Donald J. Trump, the President Elect of the United States of America, continues to widen the field for prospective candidates to be anointed his Secretary of State. The search has expanded beyond the four men thought to be shortlisted for the role: Mitt Romney, a Republican Presidential nominee in 2012, Rudolph Guiliani, New York's former Mayor, David H. Petraeus, ex-director of the CIA and retired general, and Senator Bib Corker hailing from Tennessee, and presently chairman of Foreign Relations Committee.
New to the diplomatic game
For Trump's transition team, the person to take the post assumes more importance as the President Elect face questions concerning his conversation with the Taiwanese President during the last week of November. The verbal conversation clearly breached international protocol and angered China, a dominant power in the region. It also led to nervousness among the other Asian nations. A prospective new candidate, John R. Bolton, a former ambassador to United Nations under the George W. Bush presidency and a new contender to the Secretary of State post, agrees with Trump on the Taiwan issue. He had-and continues to have- advocated closer US-Taiwan ties as a method of putting the requisite pressure on China. He has publicly said that Chinese power in the Asian region must be capped.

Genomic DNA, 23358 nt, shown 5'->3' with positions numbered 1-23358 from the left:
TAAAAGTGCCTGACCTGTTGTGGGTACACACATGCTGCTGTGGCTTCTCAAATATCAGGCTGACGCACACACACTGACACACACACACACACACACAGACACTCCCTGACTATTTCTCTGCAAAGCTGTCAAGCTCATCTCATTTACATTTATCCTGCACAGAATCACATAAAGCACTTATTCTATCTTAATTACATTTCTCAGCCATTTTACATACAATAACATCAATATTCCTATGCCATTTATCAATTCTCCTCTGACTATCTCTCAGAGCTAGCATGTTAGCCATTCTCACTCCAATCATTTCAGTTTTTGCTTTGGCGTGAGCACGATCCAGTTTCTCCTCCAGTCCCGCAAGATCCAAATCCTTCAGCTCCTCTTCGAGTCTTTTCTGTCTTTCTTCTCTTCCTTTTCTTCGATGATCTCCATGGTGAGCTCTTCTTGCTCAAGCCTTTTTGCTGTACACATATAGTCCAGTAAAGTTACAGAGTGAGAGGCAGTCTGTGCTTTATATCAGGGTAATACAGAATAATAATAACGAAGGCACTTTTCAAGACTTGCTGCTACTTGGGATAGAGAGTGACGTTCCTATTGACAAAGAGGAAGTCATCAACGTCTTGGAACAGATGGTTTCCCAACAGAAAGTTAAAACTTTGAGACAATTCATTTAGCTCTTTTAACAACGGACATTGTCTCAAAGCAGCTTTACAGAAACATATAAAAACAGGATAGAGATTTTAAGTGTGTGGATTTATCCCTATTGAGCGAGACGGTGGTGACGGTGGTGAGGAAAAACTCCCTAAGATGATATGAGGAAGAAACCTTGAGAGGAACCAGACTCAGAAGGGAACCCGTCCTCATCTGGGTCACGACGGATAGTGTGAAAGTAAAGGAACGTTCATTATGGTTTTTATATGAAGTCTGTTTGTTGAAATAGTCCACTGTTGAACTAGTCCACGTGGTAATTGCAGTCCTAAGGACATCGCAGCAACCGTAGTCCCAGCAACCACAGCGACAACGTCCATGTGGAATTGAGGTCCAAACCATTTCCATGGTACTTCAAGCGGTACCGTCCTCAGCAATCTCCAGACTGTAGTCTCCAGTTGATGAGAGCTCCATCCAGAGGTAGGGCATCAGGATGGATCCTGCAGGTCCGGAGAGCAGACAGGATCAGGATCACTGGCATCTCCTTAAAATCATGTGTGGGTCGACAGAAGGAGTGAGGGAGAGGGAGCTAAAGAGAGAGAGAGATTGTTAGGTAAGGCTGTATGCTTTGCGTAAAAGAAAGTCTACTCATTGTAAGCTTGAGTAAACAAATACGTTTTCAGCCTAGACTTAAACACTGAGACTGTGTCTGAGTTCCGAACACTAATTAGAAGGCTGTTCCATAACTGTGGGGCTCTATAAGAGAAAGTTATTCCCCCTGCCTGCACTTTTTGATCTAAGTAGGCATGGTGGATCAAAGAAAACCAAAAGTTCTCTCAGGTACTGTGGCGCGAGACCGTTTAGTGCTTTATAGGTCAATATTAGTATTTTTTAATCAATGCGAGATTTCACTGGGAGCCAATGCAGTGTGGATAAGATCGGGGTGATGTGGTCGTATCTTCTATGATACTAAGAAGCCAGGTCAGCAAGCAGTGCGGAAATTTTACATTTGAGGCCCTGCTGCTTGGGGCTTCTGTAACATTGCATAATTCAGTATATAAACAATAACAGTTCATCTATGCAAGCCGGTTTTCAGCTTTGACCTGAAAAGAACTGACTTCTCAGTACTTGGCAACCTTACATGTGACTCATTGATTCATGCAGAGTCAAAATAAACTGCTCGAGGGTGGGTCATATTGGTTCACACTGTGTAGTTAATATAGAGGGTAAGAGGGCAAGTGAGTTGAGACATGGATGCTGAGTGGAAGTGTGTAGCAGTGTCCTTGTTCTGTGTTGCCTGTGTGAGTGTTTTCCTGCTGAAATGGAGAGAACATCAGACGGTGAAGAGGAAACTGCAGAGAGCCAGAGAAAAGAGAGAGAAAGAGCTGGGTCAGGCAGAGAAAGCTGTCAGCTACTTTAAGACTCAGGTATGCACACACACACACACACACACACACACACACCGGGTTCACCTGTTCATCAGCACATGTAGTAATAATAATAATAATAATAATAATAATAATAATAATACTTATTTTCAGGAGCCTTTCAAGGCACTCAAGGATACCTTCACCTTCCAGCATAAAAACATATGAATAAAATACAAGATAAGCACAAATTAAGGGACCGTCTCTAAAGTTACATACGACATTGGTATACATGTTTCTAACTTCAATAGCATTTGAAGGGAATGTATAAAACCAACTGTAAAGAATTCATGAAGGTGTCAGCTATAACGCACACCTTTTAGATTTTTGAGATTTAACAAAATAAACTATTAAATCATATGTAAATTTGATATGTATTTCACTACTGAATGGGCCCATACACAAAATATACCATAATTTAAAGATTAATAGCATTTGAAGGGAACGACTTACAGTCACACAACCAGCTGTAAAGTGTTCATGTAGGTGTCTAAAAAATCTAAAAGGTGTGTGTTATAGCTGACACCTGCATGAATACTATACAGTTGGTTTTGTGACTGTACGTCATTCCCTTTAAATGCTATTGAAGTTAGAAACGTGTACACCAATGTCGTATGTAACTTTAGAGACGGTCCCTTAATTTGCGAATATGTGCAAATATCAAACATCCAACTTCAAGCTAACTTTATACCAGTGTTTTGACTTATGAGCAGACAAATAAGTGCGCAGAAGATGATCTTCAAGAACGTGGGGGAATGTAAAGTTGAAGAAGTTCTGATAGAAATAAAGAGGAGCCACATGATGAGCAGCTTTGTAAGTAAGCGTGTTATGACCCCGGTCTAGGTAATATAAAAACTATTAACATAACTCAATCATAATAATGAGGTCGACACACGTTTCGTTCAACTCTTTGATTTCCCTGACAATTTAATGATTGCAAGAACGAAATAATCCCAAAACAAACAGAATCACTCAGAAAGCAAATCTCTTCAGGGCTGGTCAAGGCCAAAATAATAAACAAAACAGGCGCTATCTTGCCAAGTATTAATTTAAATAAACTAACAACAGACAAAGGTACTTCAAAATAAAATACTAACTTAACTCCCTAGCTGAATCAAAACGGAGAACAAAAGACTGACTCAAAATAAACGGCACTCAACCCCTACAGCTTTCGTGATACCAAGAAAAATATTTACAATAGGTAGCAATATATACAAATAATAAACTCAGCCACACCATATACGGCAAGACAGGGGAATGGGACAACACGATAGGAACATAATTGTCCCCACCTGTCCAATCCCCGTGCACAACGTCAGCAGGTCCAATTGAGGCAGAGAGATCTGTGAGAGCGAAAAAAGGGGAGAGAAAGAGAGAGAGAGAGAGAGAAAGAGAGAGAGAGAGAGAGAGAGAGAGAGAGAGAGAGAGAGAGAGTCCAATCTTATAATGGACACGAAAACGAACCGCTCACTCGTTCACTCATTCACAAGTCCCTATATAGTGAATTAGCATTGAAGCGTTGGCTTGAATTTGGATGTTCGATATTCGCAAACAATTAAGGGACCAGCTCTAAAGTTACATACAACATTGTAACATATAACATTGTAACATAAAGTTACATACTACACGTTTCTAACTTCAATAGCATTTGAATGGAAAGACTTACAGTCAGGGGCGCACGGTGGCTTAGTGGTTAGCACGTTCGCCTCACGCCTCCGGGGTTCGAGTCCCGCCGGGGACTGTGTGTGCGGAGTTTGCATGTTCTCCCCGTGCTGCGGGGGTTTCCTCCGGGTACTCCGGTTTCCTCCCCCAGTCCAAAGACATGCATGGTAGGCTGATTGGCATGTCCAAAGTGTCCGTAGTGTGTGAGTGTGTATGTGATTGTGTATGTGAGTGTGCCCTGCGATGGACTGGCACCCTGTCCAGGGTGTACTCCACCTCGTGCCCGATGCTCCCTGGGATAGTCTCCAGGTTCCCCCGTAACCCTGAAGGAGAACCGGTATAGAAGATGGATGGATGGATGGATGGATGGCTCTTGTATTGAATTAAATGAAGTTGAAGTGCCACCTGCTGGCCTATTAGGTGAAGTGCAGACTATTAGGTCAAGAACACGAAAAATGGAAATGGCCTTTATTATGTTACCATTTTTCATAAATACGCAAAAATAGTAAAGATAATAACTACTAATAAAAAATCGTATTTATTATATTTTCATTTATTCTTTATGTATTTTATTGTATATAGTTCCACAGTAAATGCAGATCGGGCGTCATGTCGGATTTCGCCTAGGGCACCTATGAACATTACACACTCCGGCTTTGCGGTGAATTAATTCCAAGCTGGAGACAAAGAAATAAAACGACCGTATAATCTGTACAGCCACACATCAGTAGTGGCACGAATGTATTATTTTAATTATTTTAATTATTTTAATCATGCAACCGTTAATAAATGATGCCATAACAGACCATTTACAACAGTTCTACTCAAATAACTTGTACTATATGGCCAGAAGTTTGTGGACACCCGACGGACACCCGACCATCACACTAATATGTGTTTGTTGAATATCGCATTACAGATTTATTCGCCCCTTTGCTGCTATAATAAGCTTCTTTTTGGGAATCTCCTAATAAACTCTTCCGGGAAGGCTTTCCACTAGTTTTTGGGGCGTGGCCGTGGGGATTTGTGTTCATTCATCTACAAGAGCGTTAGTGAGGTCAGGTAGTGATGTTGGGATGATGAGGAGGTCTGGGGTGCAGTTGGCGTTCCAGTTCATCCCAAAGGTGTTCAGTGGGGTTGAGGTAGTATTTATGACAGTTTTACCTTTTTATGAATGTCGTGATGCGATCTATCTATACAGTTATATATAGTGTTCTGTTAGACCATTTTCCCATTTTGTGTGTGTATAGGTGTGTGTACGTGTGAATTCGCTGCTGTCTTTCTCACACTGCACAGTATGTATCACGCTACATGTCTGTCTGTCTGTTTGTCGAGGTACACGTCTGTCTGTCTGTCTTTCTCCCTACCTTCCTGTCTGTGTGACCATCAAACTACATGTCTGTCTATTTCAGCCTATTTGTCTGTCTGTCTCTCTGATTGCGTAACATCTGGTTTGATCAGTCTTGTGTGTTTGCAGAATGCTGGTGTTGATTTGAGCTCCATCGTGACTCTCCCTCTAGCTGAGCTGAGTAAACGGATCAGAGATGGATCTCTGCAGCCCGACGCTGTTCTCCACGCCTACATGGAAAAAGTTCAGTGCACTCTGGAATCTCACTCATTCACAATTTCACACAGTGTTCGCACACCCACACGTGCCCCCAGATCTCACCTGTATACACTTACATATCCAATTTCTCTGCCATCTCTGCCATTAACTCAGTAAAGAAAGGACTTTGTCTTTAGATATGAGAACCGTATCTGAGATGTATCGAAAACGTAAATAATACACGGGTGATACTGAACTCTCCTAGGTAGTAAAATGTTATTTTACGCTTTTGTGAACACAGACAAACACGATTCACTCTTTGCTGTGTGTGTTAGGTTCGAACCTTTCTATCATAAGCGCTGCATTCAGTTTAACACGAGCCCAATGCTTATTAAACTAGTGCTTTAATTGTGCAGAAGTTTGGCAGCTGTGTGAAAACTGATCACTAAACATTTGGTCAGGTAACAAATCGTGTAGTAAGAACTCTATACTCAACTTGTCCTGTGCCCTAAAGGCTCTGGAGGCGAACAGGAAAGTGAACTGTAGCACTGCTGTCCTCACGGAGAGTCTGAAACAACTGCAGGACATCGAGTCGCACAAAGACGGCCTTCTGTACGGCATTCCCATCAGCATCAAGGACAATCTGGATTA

The post of Secretary of State has other contenders beside Bolton. Jon M. Huntsman Jr., a the present US Ambassador to China under the Obama administration and former Utah governor is one. The other two include Rex W. Tillerson and Senator Joe Manchin III. The former is the CEO and President of Exxon Mobil and the latter a Democrat from West Virginia. If Vice-President Elect Mike Pence is to be believed, Bolton and Trump had already met and Tillerson will soon meet the President Elect. Trump is said to be leaning towards Bolton, despite their differences when it came to the Iraq war. The President Elect had termed Bolton as “tough cookie”.
Loyalist vs. ex-critics
All these does not mean that Romney is out of the Secretary of State race. Advisers to Trump are fighting campaign loyalists when it comes to choosing the 2012 presidential candidate. The latter have not forgotten that Romney has been one of Trump's sharpest critics during the campaign. Trump personally has no problems appointing the latter as Secretary of State. The candidate has come under heavy fire from the likes of Kellyanne Conway, an adviser to the President Elect, who asked Romney how he could consider himself as an official under the Trump administration when he criticized the former during the campaign.